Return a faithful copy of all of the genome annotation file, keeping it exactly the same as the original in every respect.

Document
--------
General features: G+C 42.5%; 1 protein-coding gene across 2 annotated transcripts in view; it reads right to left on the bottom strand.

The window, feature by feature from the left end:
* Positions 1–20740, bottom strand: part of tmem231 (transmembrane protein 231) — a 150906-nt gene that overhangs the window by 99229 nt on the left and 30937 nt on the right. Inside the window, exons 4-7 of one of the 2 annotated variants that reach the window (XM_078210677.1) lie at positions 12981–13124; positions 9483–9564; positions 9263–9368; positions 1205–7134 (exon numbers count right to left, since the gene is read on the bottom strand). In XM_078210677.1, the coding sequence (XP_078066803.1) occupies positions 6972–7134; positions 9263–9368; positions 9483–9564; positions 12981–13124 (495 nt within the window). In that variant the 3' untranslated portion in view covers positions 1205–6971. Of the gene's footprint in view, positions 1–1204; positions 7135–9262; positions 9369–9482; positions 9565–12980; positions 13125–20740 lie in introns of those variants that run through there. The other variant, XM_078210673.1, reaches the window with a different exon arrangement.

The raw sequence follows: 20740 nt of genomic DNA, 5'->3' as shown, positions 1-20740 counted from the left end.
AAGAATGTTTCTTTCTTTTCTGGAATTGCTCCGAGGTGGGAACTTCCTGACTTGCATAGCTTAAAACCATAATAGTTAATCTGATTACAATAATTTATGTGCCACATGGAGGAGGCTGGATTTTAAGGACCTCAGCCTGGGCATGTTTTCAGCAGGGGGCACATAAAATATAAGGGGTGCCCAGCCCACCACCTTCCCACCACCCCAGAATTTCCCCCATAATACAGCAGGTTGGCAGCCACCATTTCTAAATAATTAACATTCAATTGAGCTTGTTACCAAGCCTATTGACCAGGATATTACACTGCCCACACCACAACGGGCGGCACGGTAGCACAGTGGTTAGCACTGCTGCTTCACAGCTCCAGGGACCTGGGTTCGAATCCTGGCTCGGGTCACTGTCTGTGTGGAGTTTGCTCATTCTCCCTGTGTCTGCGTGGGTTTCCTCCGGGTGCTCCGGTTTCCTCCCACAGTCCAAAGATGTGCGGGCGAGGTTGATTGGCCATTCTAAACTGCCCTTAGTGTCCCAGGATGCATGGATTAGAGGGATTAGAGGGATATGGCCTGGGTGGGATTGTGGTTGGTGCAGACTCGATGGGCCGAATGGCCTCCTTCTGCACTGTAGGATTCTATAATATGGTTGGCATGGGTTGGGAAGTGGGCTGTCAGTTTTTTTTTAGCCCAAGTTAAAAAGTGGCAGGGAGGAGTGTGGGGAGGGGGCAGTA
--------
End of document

General features: G+C 42.5%; 1 protein-coding gene across 2 annotated transcripts in view; it reads right to left on the bottom strand.

The window, feature by feature from the left end:
* Positions 1–20740, bottom strand: part of tmem231 (transmembrane protein 231) — a 150906-nt gene that overhangs the window by 99229 nt on the left and 30937 nt on the right. Inside the window, exons 4-7 of one of the 2 annotated variants that reach the window (XM_078210677.1) lie at positions 12981–13124; positions 9483–9564; positions 9263–9368; positions 1205–7134 (exon numbers count right to left, since the gene is read on the bottom strand). In XM_078210677.1, the coding sequence (XP_078066803.1) occupies positions 6972–7134; positions 9263–9368; positions 9483–9564; positions 12981–13124 (495 nt within the window). In that variant the 3' untranslated portion in view covers positions 1205–6971. Of the gene's footprint in view, positions 1–1204; positions 7135–9262; positions 9369–9482; positions 9565–12980; positions 13125–20740 lie in introns of those variants that run through there. The other variant, XM_078210673.1, reaches the window with a different exon arrangement.

The raw sequence follows: 20740 nt of genomic DNA, 5'->3' as shown, positions 1-20740 counted from the left end.
AAGAATGTTTCTTTCTTTTCTGGAATTGCTCCGAGGTGGGAACTTCCTGACTTGCATAGCTTAAAACCATAATAGTTAATCTGATTACAATAATTTATGTGCCACATGGAGGAGGCTGGATTTTAAGGACCTCAGCCTGGGCATGTTTTCAGCAGGGGGCACATAAAATATAAGGGGTGCCCAGCCCACCACCTTCCCACCACCCCAGAATTTCCCCCATAATACAGCAGGTTGGCAGCCACCATTTCTAAATAATTAACATTCAATTGAGCTTGTTACCAAGCCTATTGACCAGGATATTACACTGCCCACACCACAACGGGCGGCACGGTAGCACAGTGGTTAGCACTGCTGCTTCACAGCTCCAGGGACCTGGGTTCGAATCCTGGCTCGGGTCACTGTCTGTGTGGAGTTTGCTCATTCTCCCTGTGTCTGCGTGGGTTTCCTCCGGGTGCTCCGGTTTCCTCCCACAGTCCAAAGATGTGCGGGCGAGGTTGATTGGCCATTCTAAACTGCCCTTAGTGTCCCAGGATGCATGGATTAGAGGGATTAGAGGGATATGGCCTGGGTGGGATTGTGGTTGGTGCAGACTCGATGGGCCGAATGGCCTCCTTCTGCACTGTAGGATTCTATAATATGGTTGGCATGGGTTGGGAAGTGGGCTGTCAGTTTTTTTTTAGCCCAAGTTAAAAAGTGGCAGGGAGGAGTGTGGGGAGGGGGCAGTA